Tied down by staffing and budget issues, while the industry is still debating the best way to fix healthcare’s security woes, hackers are only getting smarter and continuing to shell the industry in full force.
The number of breached patient records has declined from 100 million in 2015 to just 5 million in 2017, according to a recent Symantec report. But don’t take that at as good news: 10 percent more organizations reported a breach in 2017 than the previous year.
These results could be interpreted in a number of ways. First, possibly certain state actors, like China, have stayed away from healthcare data, said Axel Wirth, a healthcare solutions architect at Symantec. Findings may also suggest that larger organizations are becoming more secure, while smaller providers are still struggling.
But “it doesn’t matter how many records you hold hostage, it’s equally painful for the organization. It may explain why we see a lot of smaller breaches,” Wirth said.
So what does that mean for the healthcare sector? Hackers aren’t done with their attacks. In fact, the report found there’s been a 600 percent increase in attacks on IoT devices and an increasing target on mobile devices.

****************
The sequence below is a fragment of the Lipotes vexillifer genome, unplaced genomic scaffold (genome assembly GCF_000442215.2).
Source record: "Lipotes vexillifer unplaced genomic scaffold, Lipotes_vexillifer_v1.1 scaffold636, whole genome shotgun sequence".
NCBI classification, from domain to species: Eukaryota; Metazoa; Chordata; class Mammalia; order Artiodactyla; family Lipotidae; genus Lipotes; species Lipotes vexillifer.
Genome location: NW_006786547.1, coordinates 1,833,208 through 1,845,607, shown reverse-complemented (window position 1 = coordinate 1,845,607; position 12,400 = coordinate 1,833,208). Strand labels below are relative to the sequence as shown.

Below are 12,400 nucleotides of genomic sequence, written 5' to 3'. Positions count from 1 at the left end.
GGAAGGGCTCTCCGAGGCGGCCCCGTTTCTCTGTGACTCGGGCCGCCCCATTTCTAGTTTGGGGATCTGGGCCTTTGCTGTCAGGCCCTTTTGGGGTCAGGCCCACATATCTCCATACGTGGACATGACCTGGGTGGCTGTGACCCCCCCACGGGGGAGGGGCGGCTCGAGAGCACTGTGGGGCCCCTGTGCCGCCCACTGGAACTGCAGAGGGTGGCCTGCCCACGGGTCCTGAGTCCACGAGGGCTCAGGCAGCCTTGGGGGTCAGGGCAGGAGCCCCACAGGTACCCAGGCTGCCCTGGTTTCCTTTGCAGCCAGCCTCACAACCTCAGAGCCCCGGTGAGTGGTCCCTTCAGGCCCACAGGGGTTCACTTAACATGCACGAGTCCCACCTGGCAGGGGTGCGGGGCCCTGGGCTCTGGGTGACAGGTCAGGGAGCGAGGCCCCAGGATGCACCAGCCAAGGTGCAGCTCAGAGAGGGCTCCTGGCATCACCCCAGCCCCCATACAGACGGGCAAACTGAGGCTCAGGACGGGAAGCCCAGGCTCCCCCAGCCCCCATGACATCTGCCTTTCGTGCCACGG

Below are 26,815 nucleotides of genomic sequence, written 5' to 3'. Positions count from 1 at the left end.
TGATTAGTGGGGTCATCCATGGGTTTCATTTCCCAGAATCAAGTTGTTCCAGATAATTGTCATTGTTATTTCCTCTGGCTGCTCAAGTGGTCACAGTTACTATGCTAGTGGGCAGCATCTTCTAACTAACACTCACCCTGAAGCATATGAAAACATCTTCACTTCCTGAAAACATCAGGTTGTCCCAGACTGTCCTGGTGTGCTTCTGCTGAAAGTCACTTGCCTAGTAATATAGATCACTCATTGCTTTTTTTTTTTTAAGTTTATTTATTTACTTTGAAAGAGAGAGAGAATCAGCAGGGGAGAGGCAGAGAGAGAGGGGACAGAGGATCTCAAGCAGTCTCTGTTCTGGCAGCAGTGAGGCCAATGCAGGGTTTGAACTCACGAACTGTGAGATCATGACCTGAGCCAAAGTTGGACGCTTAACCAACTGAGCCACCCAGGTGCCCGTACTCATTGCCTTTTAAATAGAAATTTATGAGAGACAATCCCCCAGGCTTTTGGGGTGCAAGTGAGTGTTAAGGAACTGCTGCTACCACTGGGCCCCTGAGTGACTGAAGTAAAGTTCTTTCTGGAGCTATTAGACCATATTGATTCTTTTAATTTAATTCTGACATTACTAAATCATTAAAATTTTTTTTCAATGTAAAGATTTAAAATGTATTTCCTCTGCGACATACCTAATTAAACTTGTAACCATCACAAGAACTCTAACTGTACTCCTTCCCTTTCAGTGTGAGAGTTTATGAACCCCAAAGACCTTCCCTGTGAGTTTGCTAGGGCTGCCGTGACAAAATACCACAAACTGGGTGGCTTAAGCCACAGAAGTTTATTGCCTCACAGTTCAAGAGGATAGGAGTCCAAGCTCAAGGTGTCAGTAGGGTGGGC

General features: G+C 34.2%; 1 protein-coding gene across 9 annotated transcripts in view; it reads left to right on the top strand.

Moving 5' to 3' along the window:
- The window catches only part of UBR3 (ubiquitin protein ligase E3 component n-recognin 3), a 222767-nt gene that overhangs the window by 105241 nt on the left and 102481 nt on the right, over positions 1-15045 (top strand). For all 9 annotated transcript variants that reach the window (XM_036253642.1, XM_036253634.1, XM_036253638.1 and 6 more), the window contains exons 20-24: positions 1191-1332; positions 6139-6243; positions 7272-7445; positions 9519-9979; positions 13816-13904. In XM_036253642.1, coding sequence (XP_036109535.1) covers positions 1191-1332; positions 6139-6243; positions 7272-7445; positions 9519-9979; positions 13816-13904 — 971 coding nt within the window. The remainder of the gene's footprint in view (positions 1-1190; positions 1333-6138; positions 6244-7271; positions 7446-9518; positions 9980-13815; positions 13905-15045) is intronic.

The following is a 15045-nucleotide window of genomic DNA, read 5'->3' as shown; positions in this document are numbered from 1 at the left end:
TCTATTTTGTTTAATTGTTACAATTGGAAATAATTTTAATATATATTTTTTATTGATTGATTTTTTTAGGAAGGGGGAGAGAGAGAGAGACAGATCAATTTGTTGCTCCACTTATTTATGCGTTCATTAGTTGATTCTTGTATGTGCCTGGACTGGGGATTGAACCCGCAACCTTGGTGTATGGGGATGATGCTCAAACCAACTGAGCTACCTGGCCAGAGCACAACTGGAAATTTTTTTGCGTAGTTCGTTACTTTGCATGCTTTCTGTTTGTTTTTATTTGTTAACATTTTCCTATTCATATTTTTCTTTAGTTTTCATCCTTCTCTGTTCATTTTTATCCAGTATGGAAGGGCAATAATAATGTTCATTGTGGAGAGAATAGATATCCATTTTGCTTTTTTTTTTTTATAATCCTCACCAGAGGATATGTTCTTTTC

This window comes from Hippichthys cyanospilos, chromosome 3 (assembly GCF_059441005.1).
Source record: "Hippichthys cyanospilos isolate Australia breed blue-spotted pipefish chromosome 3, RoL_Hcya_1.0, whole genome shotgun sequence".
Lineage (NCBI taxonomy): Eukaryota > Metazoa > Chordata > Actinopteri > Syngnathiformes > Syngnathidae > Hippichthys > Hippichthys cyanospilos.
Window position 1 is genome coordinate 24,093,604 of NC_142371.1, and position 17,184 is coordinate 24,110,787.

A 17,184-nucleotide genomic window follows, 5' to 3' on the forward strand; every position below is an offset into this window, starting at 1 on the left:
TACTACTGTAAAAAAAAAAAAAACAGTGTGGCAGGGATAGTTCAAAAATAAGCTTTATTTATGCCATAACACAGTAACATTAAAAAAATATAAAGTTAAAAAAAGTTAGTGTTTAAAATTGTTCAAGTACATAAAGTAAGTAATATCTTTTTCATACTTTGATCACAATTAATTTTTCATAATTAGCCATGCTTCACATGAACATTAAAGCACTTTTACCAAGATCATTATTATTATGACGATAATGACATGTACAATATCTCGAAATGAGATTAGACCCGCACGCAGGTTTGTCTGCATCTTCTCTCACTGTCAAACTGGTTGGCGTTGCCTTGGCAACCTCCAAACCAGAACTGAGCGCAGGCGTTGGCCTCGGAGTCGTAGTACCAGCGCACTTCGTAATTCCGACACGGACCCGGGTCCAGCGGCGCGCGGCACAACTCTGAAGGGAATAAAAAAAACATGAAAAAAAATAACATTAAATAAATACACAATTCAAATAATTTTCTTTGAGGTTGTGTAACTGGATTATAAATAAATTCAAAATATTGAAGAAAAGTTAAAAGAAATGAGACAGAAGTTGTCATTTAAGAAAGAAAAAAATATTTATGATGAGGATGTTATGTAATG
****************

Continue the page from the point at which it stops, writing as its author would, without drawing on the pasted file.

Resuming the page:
There’s also been a 200 percent increase in supply chain-based attacks in 2017, such as those used in the infamous Petya attack last June. And last year, cryptocurrency mining — which leverages blockchain — increased by a whopping 8,500 percent.
Wirth took these stats to Capitol Hill this month to shed light on this ongoing issue. Unfortunately, the situation is still dire.
To start, security budgets haven’t increased enough: 75 percent of healthcare organizations spend just 6 percent or less of IT budgets on cybersecurity, according to the report. That’s about half of what industries with more mature security invest.
And due to a lack of competitive salaries and attracting security talent, the security staffing issues have not improved from the June 2017 U.S. Department of Health and Human Services Cybersecurity Task Force report. The task force found three out of four organizations are operating without a designated cybersecurity leader.
In summary, hackers keep rolling out more sophisticated attack vectors, and healthcare is stuck wondering what to do about it.
Awareness is up, confidence is lacking
Fueled by the near-daily reports of breaches and cyberattacks, the healthcare sectors is, by now, well-aware of the risks from phishing, ransomware and other threat actors.
In fact, according to a recent HIMSS Analytics and Symantec report, 60 percent of healthcare providers now name risk assessments as the number one driver of security investments instead of HIPAA compliance. And about 40 percent have adopted cybersecurity frameworks like NIST.
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Jessica Davis is senior editor for Healthcare IT News. She covers extensively covers cybersecurity, government issues and women in health IT.